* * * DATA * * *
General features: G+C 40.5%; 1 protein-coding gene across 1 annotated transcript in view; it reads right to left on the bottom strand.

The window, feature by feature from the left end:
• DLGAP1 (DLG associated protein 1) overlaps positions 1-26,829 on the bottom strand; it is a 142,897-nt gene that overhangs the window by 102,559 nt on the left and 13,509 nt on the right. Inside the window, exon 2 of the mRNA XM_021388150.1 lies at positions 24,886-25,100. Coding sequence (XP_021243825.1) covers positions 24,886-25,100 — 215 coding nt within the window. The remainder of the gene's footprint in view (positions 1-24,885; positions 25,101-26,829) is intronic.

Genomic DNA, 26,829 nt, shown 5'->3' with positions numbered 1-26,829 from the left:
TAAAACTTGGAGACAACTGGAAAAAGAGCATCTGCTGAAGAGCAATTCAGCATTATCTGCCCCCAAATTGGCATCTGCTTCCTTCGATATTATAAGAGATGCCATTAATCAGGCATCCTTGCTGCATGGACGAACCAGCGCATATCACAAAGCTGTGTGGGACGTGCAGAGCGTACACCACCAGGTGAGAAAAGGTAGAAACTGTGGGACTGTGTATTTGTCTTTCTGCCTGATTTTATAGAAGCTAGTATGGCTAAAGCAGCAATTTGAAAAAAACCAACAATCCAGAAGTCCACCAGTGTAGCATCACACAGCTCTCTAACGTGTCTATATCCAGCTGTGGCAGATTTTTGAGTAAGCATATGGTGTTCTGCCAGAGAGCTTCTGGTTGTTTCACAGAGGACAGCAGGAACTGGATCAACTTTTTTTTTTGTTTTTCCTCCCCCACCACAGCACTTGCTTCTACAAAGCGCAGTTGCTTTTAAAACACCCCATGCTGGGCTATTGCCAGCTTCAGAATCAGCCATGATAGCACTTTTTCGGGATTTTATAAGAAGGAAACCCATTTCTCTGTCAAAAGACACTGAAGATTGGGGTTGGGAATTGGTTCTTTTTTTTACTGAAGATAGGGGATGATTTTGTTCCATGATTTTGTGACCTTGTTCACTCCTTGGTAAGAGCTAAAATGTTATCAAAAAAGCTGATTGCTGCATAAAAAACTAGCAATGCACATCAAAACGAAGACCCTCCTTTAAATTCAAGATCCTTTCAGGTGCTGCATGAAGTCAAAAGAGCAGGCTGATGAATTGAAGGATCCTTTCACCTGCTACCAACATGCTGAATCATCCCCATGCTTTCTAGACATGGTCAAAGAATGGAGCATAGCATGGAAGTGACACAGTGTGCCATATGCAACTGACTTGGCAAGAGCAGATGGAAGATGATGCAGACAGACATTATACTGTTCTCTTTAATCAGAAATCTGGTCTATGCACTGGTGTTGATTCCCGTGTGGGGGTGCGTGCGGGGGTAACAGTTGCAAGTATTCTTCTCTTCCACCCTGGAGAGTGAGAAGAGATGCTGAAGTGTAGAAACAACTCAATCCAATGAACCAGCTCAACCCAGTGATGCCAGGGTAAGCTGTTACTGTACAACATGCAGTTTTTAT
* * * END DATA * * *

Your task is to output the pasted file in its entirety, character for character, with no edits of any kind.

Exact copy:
General features: G+C 40.5%; 1 protein-coding gene across 1 annotated transcript in view; it reads right to left on the bottom strand.

The window, feature by feature from the left end:
• DLGAP1 (DLG associated protein 1) overlaps positions 1-26,829 on the bottom strand; it is a 142,897-nt gene that overhangs the window by 102,559 nt on the left and 13,509 nt on the right. Inside the window, exon 2 of the mRNA XM_021388150.1 lies at positions 24,886-25,100. Coding sequence (XP_021243825.1) covers positions 24,886-25,100 — 215 coding nt within the window. The remainder of the gene's footprint in view (positions 1-24,885; positions 25,101-26,829) is intronic.

Genomic DNA, 26,829 nt, shown 5'->3' with positions numbered 1-26,829 from the left:
TAAAACTTGGAGACAACTGGAAAAAGAGCATCTGCTGAAGAGCAATTCAGCATTATCTGCCCCCAAATTGGCATCTGCTTCCTTCGATATTATAAGAGATGCCATTAATCAGGCATCCTTGCTGCATGGACGAACCAGCGCATATCACAAAGCTGTGTGGGACGTGCAGAGCGTACACCACCAGGTGAGAAAAGGTAGAAACTGTGGGACTGTGTATTTGTCTTTCTGCCTGATTTTATAGAAGCTAGTATGGCTAAAGCAGCAATTTGAAAAAAACCAACAATCCAGAAGTCCACCAGTGTAGCATCACACAGCTCTCTAACGTGTCTATATCCAGCTGTGGCAGATTTTTGAGTAAGCATATGGTGTTCTGCCAGAGAGCTTCTGGTTGTTTCACAGAGGACAGCAGGAACTGGATCAACTTTTTTTTTTGTTTTTCCTCCCCCACCACAGCACTTGCTTCTACAAAGCGCAGTTGCTTTTAAAACACCCCATGCTGGGCTATTGCCAGCTTCAGAATCAGCCATGATAGCACTTTTTCGGGATTTTATAAGAAGGAAACCCATTTCTCTGTCAAAAGACACTGAAGATTGGGGTTGGGAATTGGTTCTTTTTTTTACTGAAGATAGGGGATGATTTTGTTCCATGATTTTGTGACCTTGTTCACTCCTTGGTAAGAGCTAAAATGTTATCAAAAAAGCTGATTGCTGCATAAAAAACTAGCAATGCACATCAAAACGAAGACCCTCCTTTAAATTCAAGATCCTTTCAGGTGCTGCATGAAGTCAAAAGAGCAGGCTGATGAATTGAAGGATCCTTTCACCTGCTACCAACATGCTGAATCATCCCCATGCTTTCTAGACATGGTCAAAGAATGGAGCATAGCATGGAAGTGACACAGTGTGCCATATGCAACTGACTTGGCAAGAGCAGATGGAAGATGATGCAGACAGACATTATACTGTTCTCTTTAATCAGAAATCTGGTCTATGCACTGGTGTTGATTCCCGTGTGGGGGTGCGTGCGGGGGTAACAGTTGCAAGTATTCTTCTCTTCCACCCTGGAGAGTGAGAAGAGATGCTGAAGTGTAGAAACAACTCAATCCAATGAACCAGCTCAACCCAGTGATGCCAGGGTAAGCTGTTACTGTACAACATGCAGTTTTTAT